Summary of the

WILL of ROBERT OLDMAYNE alias PRYKE 1607

Made 25 November 1607.

Robert was minister and preacher of the Holy Word of God. After the usual beginning of the time, and a statement that he has always done his best to preach the word of God in an orthodox manner, his will proper begins:

40 shillings to be paid to the poor of Denham within one year of his decease.

All his messuage and tenement and the 10 acres of ground in the occupation of John Turner, a farmer in Wickhambrook to his son Timothy. A further 5 acres in Wickhambrook, also in the occupation of John Turner, which comprised two pieces of land called Maryons Croft and Malkyns Croft to be sold, and the resulting money to be divided between his two daughters Sarah and Susan.

Sarah’s share was to be increased to £40 and Susan’s share to £38. The difference was not explained, but the sums involved were to be met from the sale of his goods and chattels.

His grandchildren, Margaret and Martha Blakerby were to receive £5 each and their sister Susan £15, all to be paid when they became 21 or married. Should Susan die before the payment was made, it would go to her father.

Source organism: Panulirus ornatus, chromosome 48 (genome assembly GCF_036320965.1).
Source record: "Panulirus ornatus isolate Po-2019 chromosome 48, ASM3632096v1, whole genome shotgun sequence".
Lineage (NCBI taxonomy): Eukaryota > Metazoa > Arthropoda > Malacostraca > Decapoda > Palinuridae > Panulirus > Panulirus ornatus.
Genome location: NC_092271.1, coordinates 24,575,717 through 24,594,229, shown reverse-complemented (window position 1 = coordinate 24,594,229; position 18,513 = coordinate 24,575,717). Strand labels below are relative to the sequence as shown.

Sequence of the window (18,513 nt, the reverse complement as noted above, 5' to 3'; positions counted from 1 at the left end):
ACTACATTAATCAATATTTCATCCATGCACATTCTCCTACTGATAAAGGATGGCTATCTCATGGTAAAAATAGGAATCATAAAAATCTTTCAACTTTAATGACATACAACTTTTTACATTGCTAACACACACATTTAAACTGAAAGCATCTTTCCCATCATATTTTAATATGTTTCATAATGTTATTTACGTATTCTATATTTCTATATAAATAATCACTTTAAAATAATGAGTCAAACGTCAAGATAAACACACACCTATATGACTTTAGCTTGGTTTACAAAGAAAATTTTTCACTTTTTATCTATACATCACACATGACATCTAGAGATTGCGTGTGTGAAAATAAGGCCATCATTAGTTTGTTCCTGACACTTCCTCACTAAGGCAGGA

Also to the son and eldest daughter of Robert Walker (may be Wickes) 40 shillings when the reached 21 years old

Some of Sarah’s property was in the house, and specified as hers for collection by her: these were one cupboard in the hall, one coverlet in the parlour, one pair of sheets “of Holland”, and three silver spoons. Susan also had property there, specified as one cupboard in the parlour, one table in the hall and three other silver spoons, as well as two bullocks (one given by her grandfather Blakerby and the other by Robert’s late wife) and a wether sheep he gave her himself.

The residue of his goods and chattels were to be divided between the three children, Timothy, Sarah and Susan.

Executors were Christopher Raghet and William Halls both of Denham.

Witnesses were George Newton, William Withers and Josias Fawether.

There seems to be no record of probate, owing to a dispute between Timothy and the executors, eventually resolved in favour of the executors.

Taken from the "Green Book" Denham Parish Registers 1539 - 1850


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